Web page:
At first we hypothesized that natural cyclical fluctuations were to blame for the late emergence of aquatic macrophytes (large plants). This in turn would explain why water levels have been low because aquatic plants, when present, restrict flow. As flows slow, the river backs up and water levels rise.
It turns out, however, that this is likely only part of the story. Thanks to info provided by PG&E, we now know that actual outflows of Fall River’s large spring systems appear to fluctuate dramatically over time. Considering that almost 90% of Fall River water originates from large spring systems, it makes sense that water levels will rise and fall as outflows change.
Fall River Spring Flows at only 69% of 2000 Outflow Levels
Here’s the interesting part. According to hydrologist Gary Freeman at PGE (Power Generation and Water Management):
“The Fall River’s aquifer outflow of its large porous volcanic springs, which have historically contributed 88% of its total water year surface runoff below the springs, has been on a declining trend since its peak in the year 2000. It is currently only 69% of that high or down about 300 TAF this year from the 2000 water year peak, a decline in flow rate from the springs for this time of year of approx. 413 cubic feet per second (CFS) (equiv. to almost 3 ‘Burney Falls’ in total flow rate change…Burney Falls is about 150 cfs long term ave flow rate). In other words the current flow from Fall River’s contributing springs is only about 69% of its daily flow 13 years ago. Historically, since the early 1900’s the Fall River has experienced multidecadal ‘underground droughts’, most recently starting about 1908 and returning to somewhat more ‘normal’ flow rates in the early 1970’s. I believe that 40-60 year multidecadal groundwater “droughts” are fairly common for this river.”
Where will it go from Here?
Where will it go from here? Nobody can say for sure, but it’s interesting that over the last decade we’ve observed near historic highs and now near historic lows in total spring outflows. Other key questions to consider? How do these flow changes influence Eurasian watermilfoil density, sediment supply issues, and food web cycles in the Fall River? Why are some spring systems like Thousand Springs and Lava Springs apparently producing normal flows?
What should we expect to see from aquatic vegetation if flows remain low for the remainder of the summer and into next season? According to Carson Jeffres at the UC Davis Center for Watershed Science, “A wide range of variables could be responsible for the late emergence of aquatic macrophytes on the Fall River this year. At this point, it’s too early to say. Water year type, natural cycles, geomorphic events, reductions in nutrient loads, and other factors, can all have an effect on aquatic vegetation.” So although it may appear that a correlation exists between low flows and slower plant growth, numerous factors may be at work here.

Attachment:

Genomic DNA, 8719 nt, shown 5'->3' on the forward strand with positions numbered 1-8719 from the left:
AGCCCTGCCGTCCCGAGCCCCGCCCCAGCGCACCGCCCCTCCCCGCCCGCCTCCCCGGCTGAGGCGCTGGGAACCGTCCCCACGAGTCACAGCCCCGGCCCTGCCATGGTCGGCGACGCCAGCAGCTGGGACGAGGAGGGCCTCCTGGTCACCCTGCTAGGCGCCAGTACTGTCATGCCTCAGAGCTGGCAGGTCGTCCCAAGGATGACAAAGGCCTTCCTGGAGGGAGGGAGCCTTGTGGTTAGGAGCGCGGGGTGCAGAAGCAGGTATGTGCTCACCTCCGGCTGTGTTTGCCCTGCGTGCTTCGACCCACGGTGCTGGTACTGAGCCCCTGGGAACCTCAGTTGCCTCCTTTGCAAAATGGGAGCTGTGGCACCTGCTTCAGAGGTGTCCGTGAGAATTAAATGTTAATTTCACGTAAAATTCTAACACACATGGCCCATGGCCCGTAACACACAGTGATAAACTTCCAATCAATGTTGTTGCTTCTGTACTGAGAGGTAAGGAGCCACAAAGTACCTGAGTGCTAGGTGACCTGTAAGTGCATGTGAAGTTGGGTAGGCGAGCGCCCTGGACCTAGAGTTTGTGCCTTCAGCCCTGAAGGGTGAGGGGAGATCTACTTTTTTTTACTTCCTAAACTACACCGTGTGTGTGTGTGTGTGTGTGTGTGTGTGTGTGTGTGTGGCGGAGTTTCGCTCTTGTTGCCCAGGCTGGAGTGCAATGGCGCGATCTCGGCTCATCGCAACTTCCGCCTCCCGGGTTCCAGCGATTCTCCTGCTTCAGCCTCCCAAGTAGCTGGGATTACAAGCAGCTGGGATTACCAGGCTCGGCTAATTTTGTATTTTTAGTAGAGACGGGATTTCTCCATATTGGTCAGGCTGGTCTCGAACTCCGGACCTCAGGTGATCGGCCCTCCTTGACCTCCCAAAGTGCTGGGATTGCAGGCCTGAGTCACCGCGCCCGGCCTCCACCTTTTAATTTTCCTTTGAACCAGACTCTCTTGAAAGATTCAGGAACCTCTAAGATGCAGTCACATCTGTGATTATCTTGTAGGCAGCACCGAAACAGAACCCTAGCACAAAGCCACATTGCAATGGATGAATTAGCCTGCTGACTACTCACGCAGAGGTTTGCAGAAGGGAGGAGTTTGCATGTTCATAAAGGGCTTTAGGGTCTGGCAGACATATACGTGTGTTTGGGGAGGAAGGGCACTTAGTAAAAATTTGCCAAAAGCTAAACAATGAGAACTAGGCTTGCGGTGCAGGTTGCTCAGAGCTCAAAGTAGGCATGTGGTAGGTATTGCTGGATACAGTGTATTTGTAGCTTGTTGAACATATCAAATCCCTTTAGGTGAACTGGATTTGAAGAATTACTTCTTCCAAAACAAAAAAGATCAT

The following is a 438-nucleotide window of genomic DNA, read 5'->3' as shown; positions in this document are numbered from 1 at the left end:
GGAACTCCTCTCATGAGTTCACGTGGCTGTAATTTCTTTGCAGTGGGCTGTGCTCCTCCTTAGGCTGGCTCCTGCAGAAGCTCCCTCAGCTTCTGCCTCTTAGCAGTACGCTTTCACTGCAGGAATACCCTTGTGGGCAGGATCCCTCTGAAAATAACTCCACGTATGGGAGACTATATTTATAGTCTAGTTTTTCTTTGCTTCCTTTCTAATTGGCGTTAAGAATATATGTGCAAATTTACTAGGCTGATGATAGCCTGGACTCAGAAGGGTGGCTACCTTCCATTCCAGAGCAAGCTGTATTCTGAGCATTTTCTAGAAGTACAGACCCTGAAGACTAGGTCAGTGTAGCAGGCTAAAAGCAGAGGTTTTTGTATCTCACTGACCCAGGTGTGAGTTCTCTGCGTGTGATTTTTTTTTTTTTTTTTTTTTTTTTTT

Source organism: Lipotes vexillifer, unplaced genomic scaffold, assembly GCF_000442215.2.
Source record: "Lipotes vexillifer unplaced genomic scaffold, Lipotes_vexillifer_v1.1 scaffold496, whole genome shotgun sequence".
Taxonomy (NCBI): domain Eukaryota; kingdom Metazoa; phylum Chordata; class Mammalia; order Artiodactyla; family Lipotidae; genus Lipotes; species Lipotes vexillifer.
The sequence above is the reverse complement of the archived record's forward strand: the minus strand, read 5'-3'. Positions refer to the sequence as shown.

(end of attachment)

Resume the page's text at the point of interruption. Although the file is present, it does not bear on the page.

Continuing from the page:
The Fall River Conservancy (FRC), in partnership with California Trout, PG&E, USDA, the CA Dept. of Fish and Game, and the UCD Center for Watershed Sciences, will continue to work on answering these questions.
Bill Bunker: New Fall River Hydropower Manager
FRC would like to thank Bill Bunker (Fall River Hydropower Manager) and staff at PG&E for sharing the information above. For those for those of you who have not met Bill yet, he is new to the valley and now responsible for the operations and maintenance of 19 powerhouses along the Pit and McCloud river systems, Battle Creek, and Cow Creek. This network of generating facilities and associated reservoirs and waterways can produce over 800 megawatts of clean electricity for northern California. Prior to Bill’s current role, he was Vice President of Hydropower Operations for Alcoa Power Generating in Tennessee and North Carolina. He has 20 years of leadership experience in manufacturing and hydropower generation and currently serves on the Board of Directors for the National Hydropower Association and is Chair of Emerging Issues for the Electric Utility Cost Group.
Bill is a retired U.S. Navy Commander, having devoted much of his 20 year career to Middle East logistics. Having raised three sons, he and his wife Arla love their new home in northern California and enjoy hiking, kayaking and flying.